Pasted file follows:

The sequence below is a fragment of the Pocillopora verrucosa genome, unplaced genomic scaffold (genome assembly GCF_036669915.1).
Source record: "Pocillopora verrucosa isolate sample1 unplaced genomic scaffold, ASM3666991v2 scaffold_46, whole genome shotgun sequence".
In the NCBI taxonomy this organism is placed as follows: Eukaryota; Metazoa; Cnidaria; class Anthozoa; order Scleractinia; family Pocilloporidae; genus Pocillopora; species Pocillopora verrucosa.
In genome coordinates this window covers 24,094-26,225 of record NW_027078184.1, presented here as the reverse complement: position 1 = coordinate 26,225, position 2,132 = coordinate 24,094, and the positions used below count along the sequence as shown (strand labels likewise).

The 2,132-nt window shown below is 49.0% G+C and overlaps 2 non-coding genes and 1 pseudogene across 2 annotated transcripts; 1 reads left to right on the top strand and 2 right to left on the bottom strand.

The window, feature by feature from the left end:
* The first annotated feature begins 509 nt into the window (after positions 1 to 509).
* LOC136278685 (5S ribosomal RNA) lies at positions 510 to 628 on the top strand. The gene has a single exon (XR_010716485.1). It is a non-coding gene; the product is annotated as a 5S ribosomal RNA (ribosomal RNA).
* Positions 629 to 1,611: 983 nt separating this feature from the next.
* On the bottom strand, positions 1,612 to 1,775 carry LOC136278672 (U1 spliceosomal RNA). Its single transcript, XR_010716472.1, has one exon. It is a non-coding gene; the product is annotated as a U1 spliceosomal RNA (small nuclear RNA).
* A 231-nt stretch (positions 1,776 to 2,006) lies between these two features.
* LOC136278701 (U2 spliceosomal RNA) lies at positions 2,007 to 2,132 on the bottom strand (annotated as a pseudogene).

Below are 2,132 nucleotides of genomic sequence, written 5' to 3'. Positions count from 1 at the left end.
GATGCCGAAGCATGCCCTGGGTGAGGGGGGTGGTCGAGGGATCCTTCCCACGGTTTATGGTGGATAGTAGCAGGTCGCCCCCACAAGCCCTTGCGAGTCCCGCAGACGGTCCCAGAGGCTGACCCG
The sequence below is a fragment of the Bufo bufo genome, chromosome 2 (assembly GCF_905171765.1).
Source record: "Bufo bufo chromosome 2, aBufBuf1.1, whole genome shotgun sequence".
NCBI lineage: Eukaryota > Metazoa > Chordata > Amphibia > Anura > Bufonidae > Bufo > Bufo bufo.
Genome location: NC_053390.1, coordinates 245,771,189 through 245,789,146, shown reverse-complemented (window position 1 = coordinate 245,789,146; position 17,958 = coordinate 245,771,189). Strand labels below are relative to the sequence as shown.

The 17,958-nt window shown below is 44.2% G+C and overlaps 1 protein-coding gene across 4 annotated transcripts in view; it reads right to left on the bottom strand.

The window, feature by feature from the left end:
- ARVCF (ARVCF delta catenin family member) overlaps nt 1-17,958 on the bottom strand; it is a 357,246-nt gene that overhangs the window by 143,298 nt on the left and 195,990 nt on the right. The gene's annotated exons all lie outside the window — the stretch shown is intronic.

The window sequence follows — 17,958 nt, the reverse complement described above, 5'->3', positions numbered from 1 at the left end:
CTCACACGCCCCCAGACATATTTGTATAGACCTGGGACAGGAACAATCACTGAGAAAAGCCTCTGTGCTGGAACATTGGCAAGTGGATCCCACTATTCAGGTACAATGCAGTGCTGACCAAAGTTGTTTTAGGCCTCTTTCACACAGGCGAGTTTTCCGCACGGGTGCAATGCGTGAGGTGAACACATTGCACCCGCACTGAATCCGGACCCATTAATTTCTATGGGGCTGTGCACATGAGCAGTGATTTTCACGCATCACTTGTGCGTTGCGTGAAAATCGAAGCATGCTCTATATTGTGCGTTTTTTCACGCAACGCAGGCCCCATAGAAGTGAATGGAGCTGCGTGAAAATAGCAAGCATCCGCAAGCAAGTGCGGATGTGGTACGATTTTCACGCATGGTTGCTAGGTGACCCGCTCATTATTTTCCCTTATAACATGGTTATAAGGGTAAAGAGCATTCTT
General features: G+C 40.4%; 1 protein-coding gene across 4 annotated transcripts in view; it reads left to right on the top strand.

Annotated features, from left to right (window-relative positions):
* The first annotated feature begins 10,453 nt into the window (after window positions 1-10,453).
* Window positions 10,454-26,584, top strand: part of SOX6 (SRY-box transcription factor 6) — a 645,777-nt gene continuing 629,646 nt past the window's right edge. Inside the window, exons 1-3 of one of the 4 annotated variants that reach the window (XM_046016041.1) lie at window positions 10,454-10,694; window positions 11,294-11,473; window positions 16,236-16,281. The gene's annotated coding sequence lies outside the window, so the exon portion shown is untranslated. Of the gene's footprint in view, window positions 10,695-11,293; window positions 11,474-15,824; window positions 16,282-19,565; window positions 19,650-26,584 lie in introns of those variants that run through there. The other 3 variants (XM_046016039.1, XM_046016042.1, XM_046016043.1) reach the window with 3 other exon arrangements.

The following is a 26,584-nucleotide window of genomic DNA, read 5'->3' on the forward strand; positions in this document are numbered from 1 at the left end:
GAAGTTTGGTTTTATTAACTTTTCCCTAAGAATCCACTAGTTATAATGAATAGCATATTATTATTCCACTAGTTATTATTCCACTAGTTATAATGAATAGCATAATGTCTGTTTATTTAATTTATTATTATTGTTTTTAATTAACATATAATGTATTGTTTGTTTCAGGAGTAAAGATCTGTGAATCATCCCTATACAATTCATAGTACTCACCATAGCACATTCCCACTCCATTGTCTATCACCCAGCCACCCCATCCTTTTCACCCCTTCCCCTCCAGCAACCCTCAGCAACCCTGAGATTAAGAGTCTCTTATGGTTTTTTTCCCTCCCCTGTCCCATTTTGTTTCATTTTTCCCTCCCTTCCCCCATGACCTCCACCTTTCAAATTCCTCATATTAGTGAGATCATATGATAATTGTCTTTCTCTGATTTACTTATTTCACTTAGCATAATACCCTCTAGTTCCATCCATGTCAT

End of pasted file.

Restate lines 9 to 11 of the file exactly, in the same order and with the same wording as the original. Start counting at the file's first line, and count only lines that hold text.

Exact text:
* Positions 629 to 1,611: 983 nt separating this feature from the next.
* On the bottom strand, positions 1,612 to 1,775 carry LOC136278672 (U1 spliceosomal RNA). Its single transcript, XR_010716472.1, has one exon. It is a non-coding gene; the product is annotated as a U1 spliceosomal RNA (small nuclear RNA).
* A 231-nt stretch (positions 1,776 to 2,006) lies between these two features.